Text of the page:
The film, about the administration of assassinated US President John F. Kennedy, received a much wider and more generalized distribution than Four Days in November (1964), a film also about Kennedy, even playing in theaters that regularly screened big-screen blockbusters. See more »
The wave of the arts and creativity in the White House spread over Washington, and in the evening the daylight discussions of McNamara, Harriman and Rusk were replaced by Grieg, Chopin, and Liszt.
[offscreen, the sound of a solo piano playing classical music]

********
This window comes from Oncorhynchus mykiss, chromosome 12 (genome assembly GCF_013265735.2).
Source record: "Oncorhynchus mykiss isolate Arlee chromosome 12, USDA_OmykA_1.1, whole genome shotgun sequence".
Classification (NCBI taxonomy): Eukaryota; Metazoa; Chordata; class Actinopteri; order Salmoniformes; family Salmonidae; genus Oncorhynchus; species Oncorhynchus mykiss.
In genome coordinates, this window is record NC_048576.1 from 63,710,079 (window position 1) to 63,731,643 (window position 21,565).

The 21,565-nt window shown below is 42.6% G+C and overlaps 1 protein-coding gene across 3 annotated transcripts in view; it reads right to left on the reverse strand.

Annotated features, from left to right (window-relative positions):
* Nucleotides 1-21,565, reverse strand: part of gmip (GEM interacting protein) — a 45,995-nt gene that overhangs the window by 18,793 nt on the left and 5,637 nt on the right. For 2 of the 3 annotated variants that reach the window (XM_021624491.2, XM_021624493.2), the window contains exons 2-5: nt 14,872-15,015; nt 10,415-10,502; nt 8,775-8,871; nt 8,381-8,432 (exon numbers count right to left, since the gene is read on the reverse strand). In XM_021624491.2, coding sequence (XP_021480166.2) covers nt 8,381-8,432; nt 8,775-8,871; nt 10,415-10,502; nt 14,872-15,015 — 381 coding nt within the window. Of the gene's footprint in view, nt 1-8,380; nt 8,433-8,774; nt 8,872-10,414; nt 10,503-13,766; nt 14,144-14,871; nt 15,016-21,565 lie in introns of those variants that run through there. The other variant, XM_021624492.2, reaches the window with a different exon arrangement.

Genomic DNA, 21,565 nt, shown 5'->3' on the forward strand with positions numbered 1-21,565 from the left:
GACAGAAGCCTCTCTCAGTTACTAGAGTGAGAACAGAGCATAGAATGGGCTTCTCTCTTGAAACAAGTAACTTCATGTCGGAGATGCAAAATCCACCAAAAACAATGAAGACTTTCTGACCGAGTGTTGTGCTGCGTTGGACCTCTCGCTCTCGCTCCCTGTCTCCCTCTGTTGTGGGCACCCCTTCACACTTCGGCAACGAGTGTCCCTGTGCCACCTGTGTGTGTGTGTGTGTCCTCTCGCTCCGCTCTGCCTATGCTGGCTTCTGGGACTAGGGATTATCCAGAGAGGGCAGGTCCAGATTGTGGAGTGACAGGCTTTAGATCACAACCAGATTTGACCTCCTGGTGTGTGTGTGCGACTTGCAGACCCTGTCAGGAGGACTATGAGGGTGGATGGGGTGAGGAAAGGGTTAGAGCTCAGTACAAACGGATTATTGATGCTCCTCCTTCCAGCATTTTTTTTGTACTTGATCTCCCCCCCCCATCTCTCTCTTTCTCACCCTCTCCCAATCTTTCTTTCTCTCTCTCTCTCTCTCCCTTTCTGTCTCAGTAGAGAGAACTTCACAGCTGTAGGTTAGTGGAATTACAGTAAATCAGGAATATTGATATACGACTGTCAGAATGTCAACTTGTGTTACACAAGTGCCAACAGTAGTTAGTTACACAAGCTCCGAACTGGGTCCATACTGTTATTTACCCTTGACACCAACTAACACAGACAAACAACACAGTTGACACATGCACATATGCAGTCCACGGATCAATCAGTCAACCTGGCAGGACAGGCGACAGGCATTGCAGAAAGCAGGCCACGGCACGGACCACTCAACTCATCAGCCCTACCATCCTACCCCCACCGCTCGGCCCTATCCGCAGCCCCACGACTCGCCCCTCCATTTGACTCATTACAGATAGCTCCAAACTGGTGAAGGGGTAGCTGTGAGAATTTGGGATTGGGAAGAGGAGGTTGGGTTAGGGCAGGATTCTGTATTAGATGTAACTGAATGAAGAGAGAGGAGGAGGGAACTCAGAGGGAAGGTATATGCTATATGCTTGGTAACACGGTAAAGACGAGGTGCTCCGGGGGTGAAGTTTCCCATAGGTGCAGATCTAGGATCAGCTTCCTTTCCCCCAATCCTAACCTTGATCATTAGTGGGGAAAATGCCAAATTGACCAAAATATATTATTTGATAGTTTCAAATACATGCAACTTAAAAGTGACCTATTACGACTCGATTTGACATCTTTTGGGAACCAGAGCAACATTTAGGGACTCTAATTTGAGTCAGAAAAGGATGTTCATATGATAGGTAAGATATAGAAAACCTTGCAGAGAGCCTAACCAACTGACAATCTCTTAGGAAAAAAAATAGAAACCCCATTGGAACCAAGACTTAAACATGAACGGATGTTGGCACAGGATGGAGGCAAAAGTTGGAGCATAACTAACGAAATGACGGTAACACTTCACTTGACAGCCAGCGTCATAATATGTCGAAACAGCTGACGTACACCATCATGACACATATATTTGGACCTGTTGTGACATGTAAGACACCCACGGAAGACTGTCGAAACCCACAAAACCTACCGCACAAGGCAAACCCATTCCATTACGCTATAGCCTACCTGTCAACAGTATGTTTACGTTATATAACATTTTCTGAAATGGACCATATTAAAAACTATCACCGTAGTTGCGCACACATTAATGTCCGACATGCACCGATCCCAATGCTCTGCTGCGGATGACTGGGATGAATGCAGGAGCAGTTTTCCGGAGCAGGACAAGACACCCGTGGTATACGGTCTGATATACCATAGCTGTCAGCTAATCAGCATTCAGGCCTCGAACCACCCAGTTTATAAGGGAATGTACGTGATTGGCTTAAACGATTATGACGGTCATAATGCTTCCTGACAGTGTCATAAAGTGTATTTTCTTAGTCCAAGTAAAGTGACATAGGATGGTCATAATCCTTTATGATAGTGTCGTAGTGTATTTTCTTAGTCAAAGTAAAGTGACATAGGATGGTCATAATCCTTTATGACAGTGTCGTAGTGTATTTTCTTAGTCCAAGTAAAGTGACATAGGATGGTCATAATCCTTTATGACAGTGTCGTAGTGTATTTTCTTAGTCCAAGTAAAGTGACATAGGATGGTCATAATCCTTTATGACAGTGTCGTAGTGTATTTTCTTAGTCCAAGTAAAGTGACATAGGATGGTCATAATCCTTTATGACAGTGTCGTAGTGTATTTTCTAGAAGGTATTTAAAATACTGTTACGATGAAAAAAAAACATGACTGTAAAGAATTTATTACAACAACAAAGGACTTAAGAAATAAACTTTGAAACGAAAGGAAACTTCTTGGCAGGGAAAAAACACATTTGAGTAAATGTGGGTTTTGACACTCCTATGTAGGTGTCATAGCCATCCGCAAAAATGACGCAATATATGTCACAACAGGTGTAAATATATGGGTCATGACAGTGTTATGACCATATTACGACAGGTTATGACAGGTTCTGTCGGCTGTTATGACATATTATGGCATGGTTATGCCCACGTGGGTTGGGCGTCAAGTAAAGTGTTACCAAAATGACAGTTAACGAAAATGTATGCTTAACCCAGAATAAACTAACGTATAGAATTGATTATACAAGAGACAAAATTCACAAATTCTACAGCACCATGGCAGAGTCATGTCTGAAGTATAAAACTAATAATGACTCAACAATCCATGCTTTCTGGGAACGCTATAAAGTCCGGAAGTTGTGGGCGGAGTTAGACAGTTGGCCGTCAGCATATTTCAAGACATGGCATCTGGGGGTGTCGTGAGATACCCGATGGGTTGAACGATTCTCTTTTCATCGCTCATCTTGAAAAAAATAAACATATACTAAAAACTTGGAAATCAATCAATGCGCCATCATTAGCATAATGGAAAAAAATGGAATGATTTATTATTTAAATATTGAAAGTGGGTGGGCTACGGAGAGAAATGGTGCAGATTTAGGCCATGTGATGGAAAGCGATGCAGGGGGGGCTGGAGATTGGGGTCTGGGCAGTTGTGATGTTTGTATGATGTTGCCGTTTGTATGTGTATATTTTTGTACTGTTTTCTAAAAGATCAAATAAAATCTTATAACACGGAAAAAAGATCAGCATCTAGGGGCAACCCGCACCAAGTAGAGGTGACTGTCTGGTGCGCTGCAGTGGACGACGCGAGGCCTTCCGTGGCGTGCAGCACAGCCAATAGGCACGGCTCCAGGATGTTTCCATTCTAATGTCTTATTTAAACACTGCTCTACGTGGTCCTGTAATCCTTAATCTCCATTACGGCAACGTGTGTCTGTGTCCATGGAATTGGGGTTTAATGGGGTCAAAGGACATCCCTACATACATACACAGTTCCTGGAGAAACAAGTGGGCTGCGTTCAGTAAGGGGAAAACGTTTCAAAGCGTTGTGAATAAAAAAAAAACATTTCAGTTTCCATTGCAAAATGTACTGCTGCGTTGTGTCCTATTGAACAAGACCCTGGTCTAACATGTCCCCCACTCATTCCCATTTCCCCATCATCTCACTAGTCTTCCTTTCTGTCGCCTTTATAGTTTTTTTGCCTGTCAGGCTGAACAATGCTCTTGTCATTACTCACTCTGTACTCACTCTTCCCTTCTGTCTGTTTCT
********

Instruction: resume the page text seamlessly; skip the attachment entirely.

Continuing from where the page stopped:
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When I saw this film, I was sitting on the lawn at the Ambassador's Residence, in the Dominican Republic in early 1965. As such, Embassies were given a pre-screening, if you will. Diplomatic families, US citizens & other invitees were privy to this presentation. As a teenager, I missed JFK and was swept up in the production. I do remember thinking it was lovingly offered...and wondered how others might react that were not citizens. I had lived in Santo Domingo for some months at that time, only to be evacuated in late Spring of 1965 due to the revolution. As an adult now, I look forward to viewing this government film again...from hindsight:)
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